Ghost Town fails inspection

By Jessi Stone Assistant editor | Jun 04, 2013
Photo by: Jessi Stone Inspectors examine the chairlift at Ghost Town in the Sky on Thursday.

Ghost Town in the Sky failed its state inspection Friday and was unable to operate its rides during the weekend.

The North Carolina Department of Labor sent out inspectors with the Elevator and Amusement Device Bureau on Thursday and Friday to inspect the chairlift and the four children’s rides. The park must pass the inspection and be certified before the rides can be operational.

Dolores Quesenberry, spokesperson for the Department of Labor, said three of the “kiddy rides” did not pass inspection because of minor repairs, including bolts and pins that needed to be replaced.

“They should be able to repair those pretty quickly,” she said.

The children’s train that loops around the park needs more substantial repairs, including the replacement of many of the wooden cross ties on the train tracks.

The chairlift also has to be inspected and certified by the state. Quesenberry said six of the chairs would need to be replaced. She said it appeared the chairs weren’t stored to ensure proper water drainage and it caused swelling and cracking in the chairs.

The lift can’t be certified until an evacuation route is completed from the bottom of the mountain to the top underneath the chairlift. As of Friday afternoon when the inspectors left, Quesenberry said the road was not complete.

Burton Edwards, owner of Carolin-A-Contracting, is the contractor for the road project. He said Tuesday the road was more than halfway complete.

“It’s slow and dangerous work, but it’s going to be a great road,” he said.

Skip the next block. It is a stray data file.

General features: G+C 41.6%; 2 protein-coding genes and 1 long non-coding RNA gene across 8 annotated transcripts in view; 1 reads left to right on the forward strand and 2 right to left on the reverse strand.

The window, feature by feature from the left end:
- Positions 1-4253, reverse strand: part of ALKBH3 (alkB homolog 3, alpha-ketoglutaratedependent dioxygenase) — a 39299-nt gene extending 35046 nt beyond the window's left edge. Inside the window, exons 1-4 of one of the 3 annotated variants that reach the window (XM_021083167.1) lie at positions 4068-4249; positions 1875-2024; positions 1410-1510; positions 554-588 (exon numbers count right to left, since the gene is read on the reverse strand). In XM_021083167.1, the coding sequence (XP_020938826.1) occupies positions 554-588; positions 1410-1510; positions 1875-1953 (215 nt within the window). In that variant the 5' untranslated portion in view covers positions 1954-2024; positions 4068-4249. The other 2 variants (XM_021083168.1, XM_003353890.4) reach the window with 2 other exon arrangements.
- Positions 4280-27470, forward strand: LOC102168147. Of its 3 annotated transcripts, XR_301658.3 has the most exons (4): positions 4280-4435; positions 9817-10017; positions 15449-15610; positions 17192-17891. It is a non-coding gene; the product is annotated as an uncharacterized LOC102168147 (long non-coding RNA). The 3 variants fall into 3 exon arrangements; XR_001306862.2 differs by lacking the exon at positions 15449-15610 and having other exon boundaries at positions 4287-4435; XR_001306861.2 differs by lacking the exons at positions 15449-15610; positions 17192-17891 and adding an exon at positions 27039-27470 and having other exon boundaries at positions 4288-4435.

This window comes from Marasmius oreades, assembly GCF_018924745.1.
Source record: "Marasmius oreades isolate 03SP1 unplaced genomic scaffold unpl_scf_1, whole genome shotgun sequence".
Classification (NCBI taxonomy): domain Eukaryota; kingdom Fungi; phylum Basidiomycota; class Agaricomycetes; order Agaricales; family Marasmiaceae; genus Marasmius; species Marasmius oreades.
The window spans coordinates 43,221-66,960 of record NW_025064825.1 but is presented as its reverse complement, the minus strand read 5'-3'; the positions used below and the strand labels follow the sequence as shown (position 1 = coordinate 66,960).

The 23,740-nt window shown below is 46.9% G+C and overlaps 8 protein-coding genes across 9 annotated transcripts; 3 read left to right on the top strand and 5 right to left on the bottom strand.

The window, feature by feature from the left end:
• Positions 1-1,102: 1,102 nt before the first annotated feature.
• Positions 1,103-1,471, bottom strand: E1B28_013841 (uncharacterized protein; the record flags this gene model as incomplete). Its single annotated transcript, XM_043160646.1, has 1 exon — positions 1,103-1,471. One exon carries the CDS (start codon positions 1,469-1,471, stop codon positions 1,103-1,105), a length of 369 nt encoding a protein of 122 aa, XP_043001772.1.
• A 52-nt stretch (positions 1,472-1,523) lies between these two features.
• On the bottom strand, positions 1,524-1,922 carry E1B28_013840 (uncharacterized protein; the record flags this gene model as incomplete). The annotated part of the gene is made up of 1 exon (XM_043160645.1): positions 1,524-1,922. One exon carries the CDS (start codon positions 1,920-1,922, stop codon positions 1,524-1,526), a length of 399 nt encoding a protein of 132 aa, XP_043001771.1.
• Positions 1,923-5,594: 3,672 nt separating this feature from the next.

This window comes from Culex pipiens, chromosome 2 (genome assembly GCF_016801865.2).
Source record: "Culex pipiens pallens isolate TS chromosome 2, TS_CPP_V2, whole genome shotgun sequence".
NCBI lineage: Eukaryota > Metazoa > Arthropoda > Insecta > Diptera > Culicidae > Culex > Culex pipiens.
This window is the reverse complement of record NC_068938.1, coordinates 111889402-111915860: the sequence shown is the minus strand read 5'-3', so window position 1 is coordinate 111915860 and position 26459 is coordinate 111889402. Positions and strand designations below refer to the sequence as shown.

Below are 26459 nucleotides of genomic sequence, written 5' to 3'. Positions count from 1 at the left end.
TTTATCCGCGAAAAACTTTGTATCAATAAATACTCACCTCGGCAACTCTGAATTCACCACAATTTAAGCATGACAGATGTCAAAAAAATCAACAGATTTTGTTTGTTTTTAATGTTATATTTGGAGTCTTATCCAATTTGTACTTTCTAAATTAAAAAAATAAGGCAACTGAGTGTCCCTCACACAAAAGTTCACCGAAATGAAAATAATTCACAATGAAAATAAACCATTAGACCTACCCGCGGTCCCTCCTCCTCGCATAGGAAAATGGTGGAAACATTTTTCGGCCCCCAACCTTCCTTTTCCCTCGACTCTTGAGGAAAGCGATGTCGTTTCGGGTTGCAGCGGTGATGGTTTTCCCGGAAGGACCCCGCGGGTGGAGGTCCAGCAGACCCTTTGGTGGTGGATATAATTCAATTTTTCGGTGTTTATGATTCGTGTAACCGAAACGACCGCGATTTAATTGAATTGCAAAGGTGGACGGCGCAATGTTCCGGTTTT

According to the county's steep slope ordinance, a permit may be needed through the county erosion control office because the work includes both grading and steep slope work.

A surveyor is on site to determine whether more than one-half an acre total is being disturbed, which would trigger the permit process.

Edwards has contacted the county regarding the erosion control permit and any actions that may be required under the county’s slope ordinance.

If cut or fill slopes are  greater than 15 feet high, it would require an engineered slope.

Jennifer Braddish with the county erosion control office said because the road is contoured and zigzags up the mountain, there may not be slopes steep enough to require an engineered plan.

Edwards said the evacuation road that snakes its way up to Ghost Town is 200-feet wide and will be a mile high. It took several pieces of machinery to be able to complete the work because of rocks, he said, and many of the flat rocks are being used along the road for erosion control purposes. Other rocks have to be removed and taken off the road.

He said his crew was putting down $20,000 worth of mulch on the banks as they go and placing gravel on the road to prevent wash out.

“It will be safe — I can drive more than half way up in my pick up truck,” he said. “The state inspector looked at it and said it would be great for extreme sports.”

He also said the road would make it easier for Ghost Town to get water and sewer up the mountain if supplied with water from the Town of Maggie Valley. Water and sewer can’t be pumped straight up the mountain with one pump because the pressure could burst pipes. Now more than one pump could be installed at the switchback points.

Edwards said an engineer was working on the project to ensure proper water drainage. He said an engineered road plan was not required because “this is just an emergency route,” adding that the route would only be used by emergency vehicles.

When the road is complete, she said Ghost Town management can call and schedule another inspection date.

Messages left with Ghost Town General Manager Mike Matthews and owner Alaska Presley were not returned by press time.

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